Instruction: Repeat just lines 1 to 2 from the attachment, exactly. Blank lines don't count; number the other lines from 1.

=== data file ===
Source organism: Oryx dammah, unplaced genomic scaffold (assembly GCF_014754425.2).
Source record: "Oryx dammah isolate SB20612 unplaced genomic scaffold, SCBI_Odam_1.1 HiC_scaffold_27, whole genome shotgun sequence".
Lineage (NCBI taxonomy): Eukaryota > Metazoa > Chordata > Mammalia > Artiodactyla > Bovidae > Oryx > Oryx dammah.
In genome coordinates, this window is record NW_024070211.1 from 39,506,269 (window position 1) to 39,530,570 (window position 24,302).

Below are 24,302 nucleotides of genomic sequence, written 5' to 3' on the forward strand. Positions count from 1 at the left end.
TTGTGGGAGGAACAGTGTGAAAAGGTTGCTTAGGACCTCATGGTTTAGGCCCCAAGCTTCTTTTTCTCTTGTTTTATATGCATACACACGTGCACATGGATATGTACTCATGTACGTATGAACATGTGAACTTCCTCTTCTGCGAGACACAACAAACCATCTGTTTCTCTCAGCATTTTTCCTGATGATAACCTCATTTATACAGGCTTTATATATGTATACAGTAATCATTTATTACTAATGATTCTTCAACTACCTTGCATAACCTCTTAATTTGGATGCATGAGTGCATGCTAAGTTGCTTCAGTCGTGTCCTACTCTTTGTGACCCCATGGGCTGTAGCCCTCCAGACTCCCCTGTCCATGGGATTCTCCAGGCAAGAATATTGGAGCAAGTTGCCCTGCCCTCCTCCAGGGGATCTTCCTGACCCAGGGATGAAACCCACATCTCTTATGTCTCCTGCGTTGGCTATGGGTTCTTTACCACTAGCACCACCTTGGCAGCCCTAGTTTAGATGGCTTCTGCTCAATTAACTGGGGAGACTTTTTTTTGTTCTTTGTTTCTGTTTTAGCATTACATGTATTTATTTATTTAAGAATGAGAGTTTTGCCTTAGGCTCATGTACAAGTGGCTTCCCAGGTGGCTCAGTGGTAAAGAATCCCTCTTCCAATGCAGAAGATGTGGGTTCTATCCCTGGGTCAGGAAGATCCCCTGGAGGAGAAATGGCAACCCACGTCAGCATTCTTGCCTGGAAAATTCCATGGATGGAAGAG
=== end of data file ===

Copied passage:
Source organism: Oryx dammah, unplaced genomic scaffold (assembly GCF_014754425.2).
Source record: "Oryx dammah isolate SB20612 unplaced genomic scaffold, SCBI_Odam_1.1 HiC_scaffold_27, whole genome shotgun sequence".